ISBN: 978-1524720889 (November 9, 2021)
Genre: YA Sci-fi
Series: The Aurora Cycle
FIRST, please let me address the elephant in the room, because I know that my audience is questioning why I'm still reading Jay Kristoff after the allegations regarding his fetishization of Asian culture in the Stormdancer series, and his villainization of Jews in Nevernight.
Jay issued an apology regarding these allegations, admitting his wrongdoing and changing future publications of the Nevernight series to remove the name Adonai. Too little too late, some may say. I am of the opinion that when someone admits wrongdoing and tries to right that wrong, they are deserving of another chance. We all have much to learn about marginalized communities, and many people make mistakes. I have personally made mistakes in my journey to be an ally and am certainly not without fault, and if it weren't for the community of marginalized people around me correcting me, I would never have learned from those mistakes. So while I understand if you choose to no longer read books by Jay Kristoff, I have made the choice to give someone who is actively trying a chance over people who continue pretending they are right.
Now onto the review.
This should have been a 6 star review (so good it gets an extra star) but alas the ending ruined it. The fleshing out of the plot was excellent. It's rare that I can care so much about every single POV in a book with so many, and yet I did. Sayersong provides the absolute perfect villain, I don't know that I've ever hated a villain more. I didn't even hate the Raham as much as the Star Slayer. And the whole "love conquers all" found family trope is by far my favorite. Alas, you're about to read what ruined it for me, SPOILER WARNING HERE I'M ABOUT TO TELL YOU THE ENDING!!! Run now or forever hold your peace! Still here? Ok, here we go. You sure? Alright alright just checking! Seriously last warning though... In the end, as is pretty predictable, Aurora has to face the Raham head on, or I guess technically mind-on since she's like a telepathic warrior of sorts. She gets sucked into the Raham intentionally, and while I don't want to give all the secrets away, the only way for her to escape is to cut away her power. Ah, our least favorite tropesies!!! The powerful woman giving away her power at the end of the book. HISSSSSSS! The internalized misogyny of this particular trope is pretty obvious, and you might convince me to hate it just slightly less if you could name a book for me that a man has to give up his power for the "greater good." My biggest problem isn't even that it happened - it's that it doesn't even make sense for it to happen! Aurora is connected to the people around her with threads, the "tapestry of love" we shall call it. But the Eshvaren gave her the telepathic power - they're the ones who made her into a weapon so the thread her power comes from is them. So why should she have to cut that part of herself out to escape the Eshvaren? The Raham takes all of your memories into itself, but you no longer have autonomy, you no longer have "self." So wouldn't it make far more sense for her to have to cut away her MEMORIES to escape the Raham? To me that would be a sacrifice that makes much more sense. Because the end is about sacrifice, we see it all throughout the series, and I'm not against that in any way. It's the fact that it's always the same - it's always a woman's power that they take. I don't want to take away from the fact that this is an EXCELLENTLY plotted and written book. But that ending literally ruined the series for me. Two talented authors that could have chosen a better ending instead took a page out of the patriarchy's author playbook, and I just wish they hadn't. I'm still glad I read it and I would still recommend it to other people - but I'd definitely warn them of the ending.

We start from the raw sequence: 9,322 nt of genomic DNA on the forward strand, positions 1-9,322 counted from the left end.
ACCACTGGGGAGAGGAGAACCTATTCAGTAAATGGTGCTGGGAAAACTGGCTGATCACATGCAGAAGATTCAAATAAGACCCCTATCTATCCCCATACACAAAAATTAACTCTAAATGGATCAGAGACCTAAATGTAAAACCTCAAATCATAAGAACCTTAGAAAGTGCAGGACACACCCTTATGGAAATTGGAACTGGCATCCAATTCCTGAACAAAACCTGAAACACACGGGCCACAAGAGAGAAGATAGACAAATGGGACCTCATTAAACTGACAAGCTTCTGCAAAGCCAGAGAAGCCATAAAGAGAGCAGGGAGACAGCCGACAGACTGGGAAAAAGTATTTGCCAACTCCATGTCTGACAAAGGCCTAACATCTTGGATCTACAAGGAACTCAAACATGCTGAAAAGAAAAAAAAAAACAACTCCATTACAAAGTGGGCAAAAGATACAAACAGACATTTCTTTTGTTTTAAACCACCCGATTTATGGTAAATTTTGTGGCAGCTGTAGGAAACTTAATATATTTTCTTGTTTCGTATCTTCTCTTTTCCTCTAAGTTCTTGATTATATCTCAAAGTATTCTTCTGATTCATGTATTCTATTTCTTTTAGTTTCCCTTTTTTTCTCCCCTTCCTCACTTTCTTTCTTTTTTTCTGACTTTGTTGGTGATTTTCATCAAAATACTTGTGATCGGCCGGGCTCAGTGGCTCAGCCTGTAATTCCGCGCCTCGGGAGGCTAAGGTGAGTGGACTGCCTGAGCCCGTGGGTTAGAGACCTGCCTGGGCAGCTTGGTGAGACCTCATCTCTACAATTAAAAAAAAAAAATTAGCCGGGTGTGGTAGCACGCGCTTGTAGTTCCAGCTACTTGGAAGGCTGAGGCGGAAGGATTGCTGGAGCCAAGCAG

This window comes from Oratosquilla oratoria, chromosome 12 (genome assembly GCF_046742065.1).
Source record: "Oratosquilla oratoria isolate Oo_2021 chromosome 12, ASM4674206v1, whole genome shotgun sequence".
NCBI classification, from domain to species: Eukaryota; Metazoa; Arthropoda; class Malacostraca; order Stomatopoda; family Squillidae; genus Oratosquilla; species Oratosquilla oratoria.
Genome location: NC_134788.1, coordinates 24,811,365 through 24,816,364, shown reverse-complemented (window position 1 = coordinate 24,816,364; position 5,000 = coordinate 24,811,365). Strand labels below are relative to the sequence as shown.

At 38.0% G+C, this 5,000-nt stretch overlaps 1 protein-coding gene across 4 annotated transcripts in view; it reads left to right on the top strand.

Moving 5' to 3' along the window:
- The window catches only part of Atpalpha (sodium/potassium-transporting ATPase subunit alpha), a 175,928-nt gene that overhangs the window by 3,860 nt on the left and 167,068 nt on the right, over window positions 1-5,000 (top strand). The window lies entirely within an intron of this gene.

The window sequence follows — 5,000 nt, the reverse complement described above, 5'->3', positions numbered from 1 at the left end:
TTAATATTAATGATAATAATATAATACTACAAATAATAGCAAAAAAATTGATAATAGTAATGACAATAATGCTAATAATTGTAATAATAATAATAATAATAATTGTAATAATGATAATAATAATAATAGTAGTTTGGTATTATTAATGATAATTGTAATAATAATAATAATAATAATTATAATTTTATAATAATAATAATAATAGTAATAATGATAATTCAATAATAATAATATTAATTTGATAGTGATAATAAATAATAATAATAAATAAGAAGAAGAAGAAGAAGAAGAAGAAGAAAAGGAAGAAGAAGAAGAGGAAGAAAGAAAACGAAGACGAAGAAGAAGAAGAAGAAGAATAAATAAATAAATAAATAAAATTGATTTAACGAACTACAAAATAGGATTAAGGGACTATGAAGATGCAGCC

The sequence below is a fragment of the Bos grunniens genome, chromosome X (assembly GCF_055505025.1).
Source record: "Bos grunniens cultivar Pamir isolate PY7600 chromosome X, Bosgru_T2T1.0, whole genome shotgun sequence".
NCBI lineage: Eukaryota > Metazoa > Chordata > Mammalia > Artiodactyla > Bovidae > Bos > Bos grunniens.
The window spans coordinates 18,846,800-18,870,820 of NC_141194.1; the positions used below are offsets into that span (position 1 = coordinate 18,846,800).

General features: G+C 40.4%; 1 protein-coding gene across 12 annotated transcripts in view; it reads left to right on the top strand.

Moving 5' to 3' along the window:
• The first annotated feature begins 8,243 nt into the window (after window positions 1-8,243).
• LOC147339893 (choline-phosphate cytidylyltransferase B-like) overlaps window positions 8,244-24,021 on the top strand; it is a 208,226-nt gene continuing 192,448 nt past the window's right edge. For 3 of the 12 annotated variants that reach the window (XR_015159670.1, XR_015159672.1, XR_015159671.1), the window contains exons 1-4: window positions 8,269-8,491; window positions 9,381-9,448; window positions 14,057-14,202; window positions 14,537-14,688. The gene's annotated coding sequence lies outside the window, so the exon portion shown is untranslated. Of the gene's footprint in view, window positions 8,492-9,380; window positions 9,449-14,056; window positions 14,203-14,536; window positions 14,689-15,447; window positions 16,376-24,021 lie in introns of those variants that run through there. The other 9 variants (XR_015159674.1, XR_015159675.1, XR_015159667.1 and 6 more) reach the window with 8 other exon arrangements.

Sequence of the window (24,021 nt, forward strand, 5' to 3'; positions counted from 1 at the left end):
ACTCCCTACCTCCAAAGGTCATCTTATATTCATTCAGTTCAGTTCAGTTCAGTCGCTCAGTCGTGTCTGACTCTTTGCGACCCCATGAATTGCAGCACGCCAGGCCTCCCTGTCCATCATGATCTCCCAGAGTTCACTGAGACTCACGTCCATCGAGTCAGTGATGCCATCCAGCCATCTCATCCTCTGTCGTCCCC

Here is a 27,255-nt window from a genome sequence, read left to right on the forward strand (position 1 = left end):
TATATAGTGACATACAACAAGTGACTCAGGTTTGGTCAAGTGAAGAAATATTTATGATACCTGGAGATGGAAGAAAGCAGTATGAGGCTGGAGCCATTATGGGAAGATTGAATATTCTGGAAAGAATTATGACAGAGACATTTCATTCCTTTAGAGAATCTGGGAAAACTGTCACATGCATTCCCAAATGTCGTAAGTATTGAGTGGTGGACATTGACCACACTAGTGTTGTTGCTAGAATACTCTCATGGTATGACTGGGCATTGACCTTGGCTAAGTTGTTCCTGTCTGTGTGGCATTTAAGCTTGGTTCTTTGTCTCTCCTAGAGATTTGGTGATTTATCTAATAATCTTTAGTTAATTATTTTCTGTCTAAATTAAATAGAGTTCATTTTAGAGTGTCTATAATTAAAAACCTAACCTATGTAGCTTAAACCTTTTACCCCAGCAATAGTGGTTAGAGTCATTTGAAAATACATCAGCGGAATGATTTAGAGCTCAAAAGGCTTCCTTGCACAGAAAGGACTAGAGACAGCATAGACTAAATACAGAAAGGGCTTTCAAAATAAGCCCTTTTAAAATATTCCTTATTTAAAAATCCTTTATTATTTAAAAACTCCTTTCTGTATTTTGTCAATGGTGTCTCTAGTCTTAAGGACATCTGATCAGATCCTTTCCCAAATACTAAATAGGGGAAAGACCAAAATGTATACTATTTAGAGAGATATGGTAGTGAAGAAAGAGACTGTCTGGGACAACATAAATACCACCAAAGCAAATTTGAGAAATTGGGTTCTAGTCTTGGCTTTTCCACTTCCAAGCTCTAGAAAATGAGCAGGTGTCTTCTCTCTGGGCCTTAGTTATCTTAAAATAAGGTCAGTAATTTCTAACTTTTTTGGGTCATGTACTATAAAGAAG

4 stars, they could have done better and I'm pretty sad about it.